New York magazine is extending its entertainment site Vulture to its first live event. The Vulture Festival, set to be announced today, will consist of 16 events for consumers that are meant to bring the site's pop culture sensibility to life. It will be held May 10-11 at New York's Milk Studios.
Since its launch as a standalone site three years ago, Vulture has grown to more than 8 million monthly uniques, per New York magazine, citing Omniture, making a live event a logical place to take the brand. With a TV-centric slate of programming, the festival was timed to capitalize on the Upfronts, which kick off the TV ad buying season.
Ben Williams, digital editorial director of Vulture parent New York Media, said the Vulture Festival would offer everything from interviews to live discussions to performances, with a heavy focus on TV but including music and theater as well. Asked how it will compare with the New Yorker Festival popular with cultural elites, he said, "it's going to be more popular, more playful."
"If you think about the highbrow-lowbrow sensibility that you get in the Approval Matrix, it's going to be along those lines," he said of the magazine's popular back-of-the-book cultural approval grid.
Publishers have been looking to live events and conferences lately to reach new audiences and tap new revenue to make up for flagging print dollars. New York magazine already has as signature events New York Taste, New York Weddings and New York Culinary Experience.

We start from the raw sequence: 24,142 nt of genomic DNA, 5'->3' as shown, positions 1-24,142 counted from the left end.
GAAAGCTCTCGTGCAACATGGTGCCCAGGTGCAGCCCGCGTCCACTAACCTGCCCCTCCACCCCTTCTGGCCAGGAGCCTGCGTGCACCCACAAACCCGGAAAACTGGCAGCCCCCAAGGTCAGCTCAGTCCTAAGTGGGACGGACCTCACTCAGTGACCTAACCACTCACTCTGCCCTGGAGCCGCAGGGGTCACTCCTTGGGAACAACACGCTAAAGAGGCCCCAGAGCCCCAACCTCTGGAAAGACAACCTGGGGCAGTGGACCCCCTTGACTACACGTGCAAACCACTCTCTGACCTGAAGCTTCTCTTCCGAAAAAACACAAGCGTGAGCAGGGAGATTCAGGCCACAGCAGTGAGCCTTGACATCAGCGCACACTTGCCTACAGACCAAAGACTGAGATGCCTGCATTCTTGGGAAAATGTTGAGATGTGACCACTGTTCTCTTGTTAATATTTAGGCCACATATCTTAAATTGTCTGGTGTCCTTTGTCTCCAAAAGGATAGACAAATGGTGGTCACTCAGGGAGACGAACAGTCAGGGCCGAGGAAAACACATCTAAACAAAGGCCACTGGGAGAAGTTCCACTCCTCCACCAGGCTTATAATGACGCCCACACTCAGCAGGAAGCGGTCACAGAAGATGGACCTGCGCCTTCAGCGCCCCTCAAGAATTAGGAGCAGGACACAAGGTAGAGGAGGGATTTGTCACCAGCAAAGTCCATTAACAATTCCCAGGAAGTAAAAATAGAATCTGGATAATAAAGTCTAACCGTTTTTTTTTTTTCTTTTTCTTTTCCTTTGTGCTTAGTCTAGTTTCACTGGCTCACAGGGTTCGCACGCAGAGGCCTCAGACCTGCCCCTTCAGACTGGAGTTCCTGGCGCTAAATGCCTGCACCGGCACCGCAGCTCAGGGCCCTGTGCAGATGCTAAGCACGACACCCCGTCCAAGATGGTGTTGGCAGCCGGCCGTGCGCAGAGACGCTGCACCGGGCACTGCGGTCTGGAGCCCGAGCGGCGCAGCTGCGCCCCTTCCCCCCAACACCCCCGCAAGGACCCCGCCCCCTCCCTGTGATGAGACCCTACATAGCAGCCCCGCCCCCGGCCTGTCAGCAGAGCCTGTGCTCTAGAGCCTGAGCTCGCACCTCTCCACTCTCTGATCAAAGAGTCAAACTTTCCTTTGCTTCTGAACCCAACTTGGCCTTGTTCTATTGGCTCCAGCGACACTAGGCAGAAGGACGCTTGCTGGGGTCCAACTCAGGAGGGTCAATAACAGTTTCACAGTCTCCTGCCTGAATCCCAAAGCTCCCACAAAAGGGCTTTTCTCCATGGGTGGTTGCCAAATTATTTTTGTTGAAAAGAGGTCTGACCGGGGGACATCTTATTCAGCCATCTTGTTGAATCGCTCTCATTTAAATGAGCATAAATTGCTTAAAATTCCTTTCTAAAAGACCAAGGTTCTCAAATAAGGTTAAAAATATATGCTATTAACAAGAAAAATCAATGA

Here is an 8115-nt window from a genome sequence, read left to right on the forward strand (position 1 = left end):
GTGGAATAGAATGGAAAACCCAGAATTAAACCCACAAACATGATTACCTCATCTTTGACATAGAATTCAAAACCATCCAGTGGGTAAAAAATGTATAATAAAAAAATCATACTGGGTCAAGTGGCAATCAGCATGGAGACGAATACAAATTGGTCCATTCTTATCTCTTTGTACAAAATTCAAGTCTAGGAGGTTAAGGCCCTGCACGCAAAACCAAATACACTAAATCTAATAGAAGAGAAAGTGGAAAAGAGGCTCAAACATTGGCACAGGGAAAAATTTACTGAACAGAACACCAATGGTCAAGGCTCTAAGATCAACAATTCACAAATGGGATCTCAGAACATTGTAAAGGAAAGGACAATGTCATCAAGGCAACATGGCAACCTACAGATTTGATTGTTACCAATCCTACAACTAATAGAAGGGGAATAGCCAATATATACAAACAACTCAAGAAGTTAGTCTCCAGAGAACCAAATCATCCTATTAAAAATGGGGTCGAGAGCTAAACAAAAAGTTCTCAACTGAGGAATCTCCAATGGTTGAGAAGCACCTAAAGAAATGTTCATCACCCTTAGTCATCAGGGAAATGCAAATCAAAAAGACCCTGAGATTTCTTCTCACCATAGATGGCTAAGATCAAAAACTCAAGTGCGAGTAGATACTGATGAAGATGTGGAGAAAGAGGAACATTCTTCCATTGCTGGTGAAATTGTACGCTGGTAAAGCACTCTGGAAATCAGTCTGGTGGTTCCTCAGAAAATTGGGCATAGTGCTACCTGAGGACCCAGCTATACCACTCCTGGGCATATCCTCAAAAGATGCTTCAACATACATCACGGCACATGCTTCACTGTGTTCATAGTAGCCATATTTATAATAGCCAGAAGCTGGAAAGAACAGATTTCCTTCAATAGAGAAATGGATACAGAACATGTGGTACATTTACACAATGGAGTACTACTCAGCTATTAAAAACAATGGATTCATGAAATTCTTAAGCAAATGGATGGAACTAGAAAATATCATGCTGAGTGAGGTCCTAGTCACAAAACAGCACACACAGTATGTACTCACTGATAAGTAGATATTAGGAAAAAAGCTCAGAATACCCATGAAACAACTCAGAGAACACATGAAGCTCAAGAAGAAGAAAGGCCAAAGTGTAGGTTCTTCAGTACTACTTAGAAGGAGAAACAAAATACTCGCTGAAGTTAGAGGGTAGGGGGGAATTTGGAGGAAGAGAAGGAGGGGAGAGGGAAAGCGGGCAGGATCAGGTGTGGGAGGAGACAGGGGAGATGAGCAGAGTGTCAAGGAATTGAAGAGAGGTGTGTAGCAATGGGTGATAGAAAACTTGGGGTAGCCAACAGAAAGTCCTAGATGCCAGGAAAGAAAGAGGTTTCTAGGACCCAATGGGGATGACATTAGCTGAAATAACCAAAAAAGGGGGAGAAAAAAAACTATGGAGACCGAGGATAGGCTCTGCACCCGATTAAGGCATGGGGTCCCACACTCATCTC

The Vulture Festival will make money from sponsors and ticket sales; sponsors committed so far are Viceroy New York, Persol and Bridge Lane Wines. Publisher Larry Burstein said that assuming a certain level of ticket sales (events will be priced at $25 to $50 per ticket) based on the caliber of talent expected, the festival would be profitable in year one.
"We always felt like we could do this, based on the voice of Vulture and the type of audience we have," he said. "It's going to be a very strong event and a profitable one."
The expansion of Vulture comes as New York magazine has scaled back its print presence to 29 issues a year from 42 to help get the company to profitability this year. At the same time, it's added resources to verticals like Vulture and The Cut—ones which, because of their narrow content focus and national appeal, are often better positioned than New York itself to draw national advertising.
Burstein said he didn't see events like the Vulture Festival necessarily being a "magic wand to change the fundamentals of the business." But as another revenue stream, he said, they are "one more piece of the puzzle."